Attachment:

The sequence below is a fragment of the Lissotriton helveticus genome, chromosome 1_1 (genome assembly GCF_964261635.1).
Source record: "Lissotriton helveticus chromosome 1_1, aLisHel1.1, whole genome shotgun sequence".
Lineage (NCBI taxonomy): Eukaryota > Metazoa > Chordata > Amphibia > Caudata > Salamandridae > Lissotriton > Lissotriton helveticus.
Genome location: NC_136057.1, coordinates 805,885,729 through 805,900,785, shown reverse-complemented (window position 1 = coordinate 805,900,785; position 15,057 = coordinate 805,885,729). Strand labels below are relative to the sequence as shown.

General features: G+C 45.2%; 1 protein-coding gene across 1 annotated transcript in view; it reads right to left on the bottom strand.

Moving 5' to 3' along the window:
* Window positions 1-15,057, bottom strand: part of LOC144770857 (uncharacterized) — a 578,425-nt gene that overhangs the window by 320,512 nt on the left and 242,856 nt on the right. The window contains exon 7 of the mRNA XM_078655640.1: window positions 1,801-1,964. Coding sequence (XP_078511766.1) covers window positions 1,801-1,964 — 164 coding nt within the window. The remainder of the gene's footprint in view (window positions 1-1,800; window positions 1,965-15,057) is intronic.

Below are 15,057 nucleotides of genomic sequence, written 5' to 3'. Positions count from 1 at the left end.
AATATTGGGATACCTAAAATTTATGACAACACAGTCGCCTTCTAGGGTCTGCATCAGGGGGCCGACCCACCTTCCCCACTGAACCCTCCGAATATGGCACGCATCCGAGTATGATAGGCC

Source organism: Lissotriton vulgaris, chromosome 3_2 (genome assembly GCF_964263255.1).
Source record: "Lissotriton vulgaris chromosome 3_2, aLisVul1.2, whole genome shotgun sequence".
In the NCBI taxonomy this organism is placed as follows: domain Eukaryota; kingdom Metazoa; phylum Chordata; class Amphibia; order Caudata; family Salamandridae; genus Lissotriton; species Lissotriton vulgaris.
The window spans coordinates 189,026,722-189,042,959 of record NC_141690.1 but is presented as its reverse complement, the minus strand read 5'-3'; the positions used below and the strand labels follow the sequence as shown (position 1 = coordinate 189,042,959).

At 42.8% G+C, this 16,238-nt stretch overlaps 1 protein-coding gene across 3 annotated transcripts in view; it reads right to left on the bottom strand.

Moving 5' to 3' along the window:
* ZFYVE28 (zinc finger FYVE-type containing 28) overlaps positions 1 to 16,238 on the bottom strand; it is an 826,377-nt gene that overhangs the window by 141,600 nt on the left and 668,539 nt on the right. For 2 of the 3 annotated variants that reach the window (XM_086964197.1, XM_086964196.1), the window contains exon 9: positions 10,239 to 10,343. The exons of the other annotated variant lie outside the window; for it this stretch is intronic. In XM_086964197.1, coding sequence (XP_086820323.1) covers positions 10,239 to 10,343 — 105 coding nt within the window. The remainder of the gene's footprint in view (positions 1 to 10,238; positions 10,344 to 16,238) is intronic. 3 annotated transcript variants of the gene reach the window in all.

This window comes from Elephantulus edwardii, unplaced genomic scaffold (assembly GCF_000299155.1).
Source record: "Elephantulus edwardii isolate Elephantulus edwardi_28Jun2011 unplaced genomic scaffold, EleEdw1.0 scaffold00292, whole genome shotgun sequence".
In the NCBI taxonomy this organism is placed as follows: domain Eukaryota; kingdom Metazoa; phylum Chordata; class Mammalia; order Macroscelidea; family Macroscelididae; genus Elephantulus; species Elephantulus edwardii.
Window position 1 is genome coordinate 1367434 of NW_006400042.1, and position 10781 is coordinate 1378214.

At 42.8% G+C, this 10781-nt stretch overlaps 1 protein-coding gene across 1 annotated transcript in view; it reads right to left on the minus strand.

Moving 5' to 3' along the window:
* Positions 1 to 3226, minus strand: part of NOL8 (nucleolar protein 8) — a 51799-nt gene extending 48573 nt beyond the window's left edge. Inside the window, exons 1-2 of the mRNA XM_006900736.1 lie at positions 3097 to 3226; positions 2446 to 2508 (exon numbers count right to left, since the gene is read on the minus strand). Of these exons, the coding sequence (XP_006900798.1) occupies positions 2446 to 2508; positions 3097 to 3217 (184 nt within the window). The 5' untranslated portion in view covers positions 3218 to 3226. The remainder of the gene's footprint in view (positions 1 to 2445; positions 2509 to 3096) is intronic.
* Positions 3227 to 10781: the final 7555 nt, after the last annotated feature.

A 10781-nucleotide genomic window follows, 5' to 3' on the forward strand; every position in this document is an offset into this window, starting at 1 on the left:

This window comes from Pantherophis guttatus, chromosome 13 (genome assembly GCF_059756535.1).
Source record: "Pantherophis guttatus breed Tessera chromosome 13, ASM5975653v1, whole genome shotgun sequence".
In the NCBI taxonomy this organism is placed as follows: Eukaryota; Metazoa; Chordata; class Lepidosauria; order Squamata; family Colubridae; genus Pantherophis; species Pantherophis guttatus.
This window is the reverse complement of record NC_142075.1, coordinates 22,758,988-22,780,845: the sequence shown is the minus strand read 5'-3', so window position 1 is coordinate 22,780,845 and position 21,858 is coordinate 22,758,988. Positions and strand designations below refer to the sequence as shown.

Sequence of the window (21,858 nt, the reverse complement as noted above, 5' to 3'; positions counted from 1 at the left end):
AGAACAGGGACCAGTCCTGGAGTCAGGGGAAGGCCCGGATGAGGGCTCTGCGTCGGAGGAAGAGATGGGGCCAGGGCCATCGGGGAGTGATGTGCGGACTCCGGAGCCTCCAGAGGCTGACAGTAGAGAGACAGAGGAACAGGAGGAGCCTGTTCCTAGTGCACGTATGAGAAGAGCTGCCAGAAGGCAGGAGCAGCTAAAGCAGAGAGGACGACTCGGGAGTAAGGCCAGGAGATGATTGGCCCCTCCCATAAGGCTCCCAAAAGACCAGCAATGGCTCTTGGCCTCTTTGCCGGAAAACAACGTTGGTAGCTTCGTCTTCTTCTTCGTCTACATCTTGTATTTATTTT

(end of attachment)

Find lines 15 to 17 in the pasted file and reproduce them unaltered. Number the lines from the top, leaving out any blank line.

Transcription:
Moving 5' to 3' along the window:
* ZFYVE28 (zinc finger FYVE-type containing 28) overlaps positions 1 to 16,238 on the bottom strand; it is an 826,377-nt gene that overhangs the window by 141,600 nt on the left and 668,539 nt on the right. For 2 of the 3 annotated variants that reach the window (XM_086964197.1, XM_086964196.1), the window contains exon 9: positions 10,239 to 10,343. The exons of the other annotated variant lie outside the window; for it this stretch is intronic. In XM_086964197.1, coding sequence (XP_086820323.1) covers positions 10,239 to 10,343 — 105 coding nt within the window. The remainder of the gene's footprint in view (positions 1 to 10,238; positions 10,344 to 16,238) is intronic. 3 annotated transcript variants of the gene reach the window in all.

This window comes from Elephantulus edwardii, unplaced genomic scaffold (assembly GCF_000299155.1).